Category Archives: backlog

Cyberpunk romp Technobabylon shines with futuristic style

I desperately want to play Unavowed, but I have other point-and-click games from Wadjet Eye Games in my collection to get through first, along with nearly a  bajillion indie downloads from itch.io that all look super neat, such as Robin Morningwood Adventure and The Librarian. However, for this post, I’m talking about Technobabylon, which came out in 2015 and is a substantial reworking and expansion of James Dearden’s trilogy of freeware games that debuted back in 2010. I never tried them then, so this is all new information to me, but clearly Wadjet Eye Games saw something special in them initially.

Technobabylon is set in the city of Newton in the grand ol’ futuristic year of 2087. In this world, genetic engineering is the norm, the addictive Trance has replaced almost any need for human interaction, and an omnipresent AI named Central powers the city. CEL agents Charlie Regis and Max Lao are investigating a serial killer calling himself the Mindjacker who is tapping into the neural wiring of seemingly ordinary citizens, stealing their knowledge, and leaving them dead. Yikes. On the flip-side of this, an agoraphobic net addict named Latha Sesame might be the next target. However, Charlie’s past comes back to haunt him, and he and his partner find themselves on opposite sides of the law, with Latha’s fate stuck right dab in the middle.

Gameplay is your traditional, old-school point-and-click affair, and that’s perfectly fine. I know what I came here for, loving just about everything about previous works from Wadget Eye Games, namely the Blackwell series, Gemini Rue, A Golden Wake, The Shivah, and, heck, even Two of a Kind. You’ll acquire items into your inventory, combine them in strange ways, or simply exhaust dialogue options until you start making things happen. Technobabylon features multiple protagonists, and each one also has access to different bits of technology, such as the Trance or logging into Central. This helps open up options for puzzles while still keeping everything within the same system…though I fear it could become overwhelming down the line.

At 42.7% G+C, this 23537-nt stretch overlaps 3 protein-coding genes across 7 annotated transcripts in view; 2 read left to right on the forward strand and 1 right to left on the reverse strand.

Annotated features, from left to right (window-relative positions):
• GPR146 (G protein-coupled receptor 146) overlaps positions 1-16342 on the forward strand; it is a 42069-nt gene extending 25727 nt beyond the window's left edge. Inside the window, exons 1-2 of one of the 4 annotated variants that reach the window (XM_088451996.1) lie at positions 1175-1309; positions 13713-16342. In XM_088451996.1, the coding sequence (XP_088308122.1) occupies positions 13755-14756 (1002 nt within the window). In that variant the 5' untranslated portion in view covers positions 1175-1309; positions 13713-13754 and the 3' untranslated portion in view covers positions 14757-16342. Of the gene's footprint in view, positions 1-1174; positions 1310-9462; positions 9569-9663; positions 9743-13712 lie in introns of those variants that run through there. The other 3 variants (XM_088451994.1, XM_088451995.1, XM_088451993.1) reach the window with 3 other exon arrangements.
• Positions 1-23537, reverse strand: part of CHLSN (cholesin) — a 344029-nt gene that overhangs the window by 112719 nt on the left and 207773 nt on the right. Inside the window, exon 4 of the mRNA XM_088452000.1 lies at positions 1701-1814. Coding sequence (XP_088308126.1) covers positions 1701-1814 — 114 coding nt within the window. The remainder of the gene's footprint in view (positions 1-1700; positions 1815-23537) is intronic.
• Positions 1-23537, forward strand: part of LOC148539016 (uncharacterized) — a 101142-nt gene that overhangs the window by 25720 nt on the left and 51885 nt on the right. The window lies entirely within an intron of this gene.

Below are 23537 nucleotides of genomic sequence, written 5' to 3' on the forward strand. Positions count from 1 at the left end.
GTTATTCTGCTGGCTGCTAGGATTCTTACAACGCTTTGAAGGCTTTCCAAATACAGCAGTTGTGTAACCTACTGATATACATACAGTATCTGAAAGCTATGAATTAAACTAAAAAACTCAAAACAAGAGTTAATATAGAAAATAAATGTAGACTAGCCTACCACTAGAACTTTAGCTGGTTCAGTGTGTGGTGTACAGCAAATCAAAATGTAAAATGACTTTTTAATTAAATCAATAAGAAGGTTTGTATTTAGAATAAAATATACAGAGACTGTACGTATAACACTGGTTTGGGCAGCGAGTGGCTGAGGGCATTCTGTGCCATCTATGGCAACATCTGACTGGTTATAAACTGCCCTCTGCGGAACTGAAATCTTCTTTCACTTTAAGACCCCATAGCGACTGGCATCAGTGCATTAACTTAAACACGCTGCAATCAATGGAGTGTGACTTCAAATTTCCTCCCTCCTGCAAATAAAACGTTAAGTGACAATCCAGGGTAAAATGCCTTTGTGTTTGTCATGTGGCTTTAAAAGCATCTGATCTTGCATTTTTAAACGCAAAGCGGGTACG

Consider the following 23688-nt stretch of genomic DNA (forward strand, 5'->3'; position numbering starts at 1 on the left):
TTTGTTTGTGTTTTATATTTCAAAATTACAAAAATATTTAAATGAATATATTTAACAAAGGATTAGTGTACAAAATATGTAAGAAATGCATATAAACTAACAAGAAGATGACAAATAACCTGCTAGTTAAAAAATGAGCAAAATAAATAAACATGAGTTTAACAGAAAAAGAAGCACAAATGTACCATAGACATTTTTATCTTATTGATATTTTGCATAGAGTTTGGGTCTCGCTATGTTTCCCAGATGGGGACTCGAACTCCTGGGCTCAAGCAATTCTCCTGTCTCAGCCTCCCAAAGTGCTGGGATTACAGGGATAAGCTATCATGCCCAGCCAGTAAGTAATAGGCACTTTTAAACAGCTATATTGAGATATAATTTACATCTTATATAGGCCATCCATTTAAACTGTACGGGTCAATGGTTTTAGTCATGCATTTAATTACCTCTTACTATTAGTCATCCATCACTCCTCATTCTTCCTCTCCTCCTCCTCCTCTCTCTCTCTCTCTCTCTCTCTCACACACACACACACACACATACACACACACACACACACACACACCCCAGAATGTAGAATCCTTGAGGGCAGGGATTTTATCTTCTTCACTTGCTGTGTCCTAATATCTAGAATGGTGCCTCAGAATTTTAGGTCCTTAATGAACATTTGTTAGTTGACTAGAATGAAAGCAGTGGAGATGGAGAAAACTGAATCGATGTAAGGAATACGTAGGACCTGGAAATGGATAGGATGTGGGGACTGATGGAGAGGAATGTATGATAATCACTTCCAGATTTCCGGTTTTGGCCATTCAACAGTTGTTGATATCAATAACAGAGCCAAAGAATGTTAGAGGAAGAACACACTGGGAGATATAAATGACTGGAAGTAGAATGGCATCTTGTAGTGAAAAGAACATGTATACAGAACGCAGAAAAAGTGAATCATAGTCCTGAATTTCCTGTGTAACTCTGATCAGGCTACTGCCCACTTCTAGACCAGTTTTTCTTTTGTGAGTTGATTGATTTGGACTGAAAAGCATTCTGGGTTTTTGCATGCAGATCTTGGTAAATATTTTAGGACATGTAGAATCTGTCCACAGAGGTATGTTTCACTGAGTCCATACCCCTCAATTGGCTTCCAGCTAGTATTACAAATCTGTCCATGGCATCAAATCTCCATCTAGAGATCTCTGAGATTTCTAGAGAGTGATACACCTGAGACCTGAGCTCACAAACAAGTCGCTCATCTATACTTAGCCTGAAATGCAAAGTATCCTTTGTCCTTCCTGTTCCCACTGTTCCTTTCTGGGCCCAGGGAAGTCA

Speaking of that, there’s a ton of world-building going on here in Technobabylon. It’s seemingly a mix of things like Blade Runner, Black Mirror, and Ghost in the Shell…though I’m not sure how successful it is everywhere. For instance, I don’t fully understand how the Trance works, nor do I grok what “wetware” ultimately is or does, but maybe the point isn’t to fully explain everything happening in this dark, somewhat desolate future. You believe it works as they say it does and go with it. I also may not have paid as close attention to some bits of dialogue, so perhaps the fault rests on my shoulders.

I’m currently somewhere in chapter three of Technobabylon and am enjoying it greatly. I’ve only used an online walkthrough now and then after I felt like I had truly exhausted all my options, and the solution often makes me feel slightly stupid for not figuring it out on my own first. Oh well. That’s how some of these point-and-click adventure games go, I guess. If you miss picking up one single item, you are doomed, like I was for not finding the mag coil before entering Mr. Van der Waal’s apartment, which left me flustered on how to get the dang pistol out of the bloody Jacuzzi. And I do mean bloody.

I’ll keep plugging away at Technobabylon, though it seems like a longer game to get through. At least once I’m done I can move on to other point-and-click adventure games in my collection, many of which have been waiting patiently, for years, for me to…well, point and click on them. We’ll get there, I promise.

The fact is I hit 70,000 Gamerscore perfectly

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Mark the date down, for today, this twenty-ninth period of twenty-four hours as a unit of time, is yet another behemoth moment for Grinding Down: 70,000 Gamerscore. Hit perfectly thanks to Killer Instinct‘s “Stylish Fulgore” Achievement for 10 points, but really, this was a group effort. Those involved will be thanked two paragraphs down, but first, a summary of my long, meticulous journey to this point and the previous landmarks I visited along the way. Because I enjoy thinking about the trek, imagining myself as an unassuming Hobbit on a grand Adventure, one to eventually share with future generations, becoming legend. Hmm, methinks it is almost time to rewatch Lord of the Rings for the umpteenth time.

Well, naturally, this all started in February 2010 with 10,000. After that, almost a year later, I slid into 20,000. Next, 30,000 was acquired another year after that in March 2012. The black sheep of this story happened in September 2013 as I wasn’t able to get the number I wanted because of stupid ol’ Fable III and settled on 41,000 instead. The gap between that amount and 50,000 was almost two years, as I backed away from the Xbox 360 for a while…for reasons. Here’s the kicker–it was only last June of this very year that I was celebrating 60,000 Gamerscore, which means I did a whole bunch of popping Achievements in the few months since then. Let’s examine where this exponential growth occurred the most.